Of course, Kaufman turns out another outstanding script. The film credits list the screenwriters as Charlie Kaufman and Donald Kaufman, but Charlie really doesn’t have a twin brother named Donald. Charlie’s attempt was to write a script about script writing, but he also covered such fertile territory as the necessity of change, human isolation and loneliness, writer’s bloc, the treacherous path that is adapting other people’s work, professional jealousy, sibling relationships, guilt, loss, etc. It’s all wonderfully done, but the part of his story that’s supposed to be the typical Hollywood film adaptation is kinda dull and uninteresting. That’s the joke. For the film’s closing segment, Charlie was able to turn Ms. Orlean’s novel into a conventional thriller, and he shows that that can be simultaneously intriguing and dull. The conventional can often seem exciting, but so often it ends in predictability. Thus, Kaufman does get to make his point about cookie cutter film shockers, but the irony is that even his satire of formula writing and filmmaking seems listless. Am I missing the point? I can go on all day, but the best way to tell you about this film would be to share it with you visually, like telepathy, sending sensory images of Adaptation into your mind. That ain’t gonna happen, and I can almost forgive the filmmakers for an ending that was too smart for its own good.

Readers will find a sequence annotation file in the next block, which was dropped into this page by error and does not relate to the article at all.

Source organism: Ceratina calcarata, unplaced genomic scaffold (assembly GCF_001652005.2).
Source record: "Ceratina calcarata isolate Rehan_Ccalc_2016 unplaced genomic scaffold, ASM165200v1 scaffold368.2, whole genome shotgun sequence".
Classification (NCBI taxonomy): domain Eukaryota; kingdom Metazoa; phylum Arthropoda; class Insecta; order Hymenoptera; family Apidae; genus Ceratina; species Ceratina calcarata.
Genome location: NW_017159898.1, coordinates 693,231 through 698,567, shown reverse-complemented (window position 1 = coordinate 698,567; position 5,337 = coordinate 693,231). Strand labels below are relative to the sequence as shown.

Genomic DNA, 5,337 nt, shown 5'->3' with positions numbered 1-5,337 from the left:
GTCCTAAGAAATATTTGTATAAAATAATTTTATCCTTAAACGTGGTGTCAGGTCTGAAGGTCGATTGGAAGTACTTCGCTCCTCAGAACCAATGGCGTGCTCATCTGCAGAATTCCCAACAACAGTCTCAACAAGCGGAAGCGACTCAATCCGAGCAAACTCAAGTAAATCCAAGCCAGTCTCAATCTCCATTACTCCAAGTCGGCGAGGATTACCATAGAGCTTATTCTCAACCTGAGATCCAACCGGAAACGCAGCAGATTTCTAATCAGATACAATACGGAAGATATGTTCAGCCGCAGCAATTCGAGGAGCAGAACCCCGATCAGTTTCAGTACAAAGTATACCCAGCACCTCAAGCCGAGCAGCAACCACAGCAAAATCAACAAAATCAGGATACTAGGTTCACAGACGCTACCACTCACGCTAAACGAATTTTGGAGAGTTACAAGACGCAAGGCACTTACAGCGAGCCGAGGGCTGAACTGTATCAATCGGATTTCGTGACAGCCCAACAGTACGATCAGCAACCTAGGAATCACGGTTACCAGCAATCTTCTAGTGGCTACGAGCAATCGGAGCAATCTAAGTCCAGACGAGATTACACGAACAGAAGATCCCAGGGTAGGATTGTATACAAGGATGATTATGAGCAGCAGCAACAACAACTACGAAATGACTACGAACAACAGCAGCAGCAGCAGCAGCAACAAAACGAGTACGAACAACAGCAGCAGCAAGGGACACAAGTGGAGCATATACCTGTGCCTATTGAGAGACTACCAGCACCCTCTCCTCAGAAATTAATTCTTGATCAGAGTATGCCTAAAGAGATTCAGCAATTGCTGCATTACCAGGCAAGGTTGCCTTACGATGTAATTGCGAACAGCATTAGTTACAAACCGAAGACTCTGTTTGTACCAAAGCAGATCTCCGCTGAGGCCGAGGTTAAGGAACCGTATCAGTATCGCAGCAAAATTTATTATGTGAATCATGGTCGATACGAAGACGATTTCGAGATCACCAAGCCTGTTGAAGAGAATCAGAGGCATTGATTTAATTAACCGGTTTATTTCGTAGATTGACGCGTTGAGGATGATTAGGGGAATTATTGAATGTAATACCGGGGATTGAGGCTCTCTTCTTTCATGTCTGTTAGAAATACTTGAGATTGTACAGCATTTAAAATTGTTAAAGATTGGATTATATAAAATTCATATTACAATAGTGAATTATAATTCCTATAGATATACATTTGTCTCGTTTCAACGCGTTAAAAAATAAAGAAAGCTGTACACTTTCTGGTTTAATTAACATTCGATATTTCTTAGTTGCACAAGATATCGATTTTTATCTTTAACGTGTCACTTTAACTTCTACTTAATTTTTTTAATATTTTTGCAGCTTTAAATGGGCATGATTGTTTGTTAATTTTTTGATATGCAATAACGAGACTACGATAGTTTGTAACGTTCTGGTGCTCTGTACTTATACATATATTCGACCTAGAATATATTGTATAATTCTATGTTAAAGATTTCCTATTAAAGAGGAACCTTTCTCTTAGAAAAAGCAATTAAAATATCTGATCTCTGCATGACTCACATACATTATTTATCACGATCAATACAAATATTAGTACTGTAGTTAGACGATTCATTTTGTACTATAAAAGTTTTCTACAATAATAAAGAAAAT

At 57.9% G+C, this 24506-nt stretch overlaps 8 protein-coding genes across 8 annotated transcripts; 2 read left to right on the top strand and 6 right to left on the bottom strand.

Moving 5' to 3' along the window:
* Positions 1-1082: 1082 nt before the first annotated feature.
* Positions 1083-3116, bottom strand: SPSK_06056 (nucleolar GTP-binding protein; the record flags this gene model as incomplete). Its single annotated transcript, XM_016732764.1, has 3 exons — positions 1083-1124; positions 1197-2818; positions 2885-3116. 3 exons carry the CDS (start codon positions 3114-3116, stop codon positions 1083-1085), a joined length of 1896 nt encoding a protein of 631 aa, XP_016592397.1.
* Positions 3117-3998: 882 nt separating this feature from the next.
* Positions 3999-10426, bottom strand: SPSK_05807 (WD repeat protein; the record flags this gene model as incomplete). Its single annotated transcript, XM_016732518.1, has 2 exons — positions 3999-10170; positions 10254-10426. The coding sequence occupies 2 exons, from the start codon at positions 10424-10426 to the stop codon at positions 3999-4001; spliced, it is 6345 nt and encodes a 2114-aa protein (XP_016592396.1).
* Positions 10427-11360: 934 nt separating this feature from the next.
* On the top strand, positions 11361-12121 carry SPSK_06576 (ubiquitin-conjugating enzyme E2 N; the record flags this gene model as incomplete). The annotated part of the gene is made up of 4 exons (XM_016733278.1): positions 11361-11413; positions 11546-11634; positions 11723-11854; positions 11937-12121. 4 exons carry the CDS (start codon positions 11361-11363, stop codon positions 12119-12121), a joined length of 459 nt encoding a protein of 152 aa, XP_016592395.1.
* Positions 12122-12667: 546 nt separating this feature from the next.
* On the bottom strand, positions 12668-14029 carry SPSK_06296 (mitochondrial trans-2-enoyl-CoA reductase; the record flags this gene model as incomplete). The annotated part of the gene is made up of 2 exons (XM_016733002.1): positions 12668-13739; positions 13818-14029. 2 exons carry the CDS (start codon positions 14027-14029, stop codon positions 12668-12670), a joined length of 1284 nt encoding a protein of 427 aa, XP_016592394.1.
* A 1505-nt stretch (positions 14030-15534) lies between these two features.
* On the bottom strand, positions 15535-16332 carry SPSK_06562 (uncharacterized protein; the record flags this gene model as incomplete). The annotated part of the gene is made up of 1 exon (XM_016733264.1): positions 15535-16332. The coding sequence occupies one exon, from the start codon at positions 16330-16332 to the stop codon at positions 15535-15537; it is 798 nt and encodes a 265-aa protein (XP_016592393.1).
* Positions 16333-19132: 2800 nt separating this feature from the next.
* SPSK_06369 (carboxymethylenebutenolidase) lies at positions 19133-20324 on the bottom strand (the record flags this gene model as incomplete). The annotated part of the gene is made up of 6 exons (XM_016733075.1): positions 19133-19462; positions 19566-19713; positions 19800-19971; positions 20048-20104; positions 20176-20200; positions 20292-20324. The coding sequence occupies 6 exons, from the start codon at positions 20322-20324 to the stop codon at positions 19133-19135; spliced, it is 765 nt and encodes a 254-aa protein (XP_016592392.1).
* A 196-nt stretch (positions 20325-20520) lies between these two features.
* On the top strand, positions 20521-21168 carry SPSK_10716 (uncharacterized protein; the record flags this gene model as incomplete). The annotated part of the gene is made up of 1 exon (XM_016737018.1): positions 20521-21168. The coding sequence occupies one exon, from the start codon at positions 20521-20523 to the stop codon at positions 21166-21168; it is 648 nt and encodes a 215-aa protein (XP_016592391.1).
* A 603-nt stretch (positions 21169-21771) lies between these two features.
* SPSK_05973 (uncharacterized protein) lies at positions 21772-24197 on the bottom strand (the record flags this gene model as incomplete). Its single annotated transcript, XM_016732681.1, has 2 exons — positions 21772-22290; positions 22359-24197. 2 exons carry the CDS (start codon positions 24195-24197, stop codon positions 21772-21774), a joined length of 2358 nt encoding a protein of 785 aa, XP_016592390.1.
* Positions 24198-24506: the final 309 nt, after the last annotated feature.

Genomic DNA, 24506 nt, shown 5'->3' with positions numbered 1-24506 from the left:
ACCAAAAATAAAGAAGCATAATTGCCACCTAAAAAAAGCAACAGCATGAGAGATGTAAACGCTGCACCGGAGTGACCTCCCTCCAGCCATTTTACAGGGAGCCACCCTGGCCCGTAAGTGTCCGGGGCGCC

The performances are excellent, and two of them are spectacular. Cage’s Kaufman is his most inspired, witty, and imaginative performance in almost a decade. It the kind of work where he digs deep into himself to find the character the way he did in Leaving Las Vegas, for which he won an Academy Award. His performance as Charlie Kaufman earned his an Academy Award nomination. The second excellent performance was Chris Cooper’s turn as the flower thief Laroche. The lead in two John Sayles films, Matewan and Lone Star, Cooper won an Oscar for his role as Laroche. He earned it with his ability to show that the character was not only stunningly eccentric, but was also mostly just another guy bummed out by life who is doing his best to roll with the punches. It’s enough to inspire even the most blue of us.

7 of 10

2003 Academy Awards: 1 win: “Best Actor in a Supporting Role” (Chris Cooper); 3 nominations: “Best Actor in a Leading Role” (Nicolas Cage), “Best Actress in a Supporting Role” (Meryl Streep), “Best Writing, Adapted Screenplay” (Charlie Kaufman Donald Kaufman)

2003 BAFTA Awards: 1 win: “Best Screenplay – Adapted” (Charlie Kaufman, Donald Kaufman); 3 nominations “Best Performance by an Actor in a Leading Role” (Nicolas Cage); “Best Performance by an Actor in a Supporting Role” (Chris Cooper), and “Best Performance by an Actress in a Supporting Role” (Meryl Streep)

2003 Golden Globes: 2 wins: “Best Performance by an Actor in a Supporting Role in a Motion Picture” (Chris Cooper) and “Best Performance by an Actress in a Supporting Role in a Motion Picture” (Meryl Streep); 4 nominations: “Best Director - Motion Picture” (Spike Jonze), “Best Motion Picture - Musical or Comedy” “Best Performance by an Actor in a Motion Picture - Musical or Comedy” (Nicolas Cage), and “Best Screenplay - Motion Picture” (Charlie Kaufman, Donald Kaufman)


No comments:

Post a Comment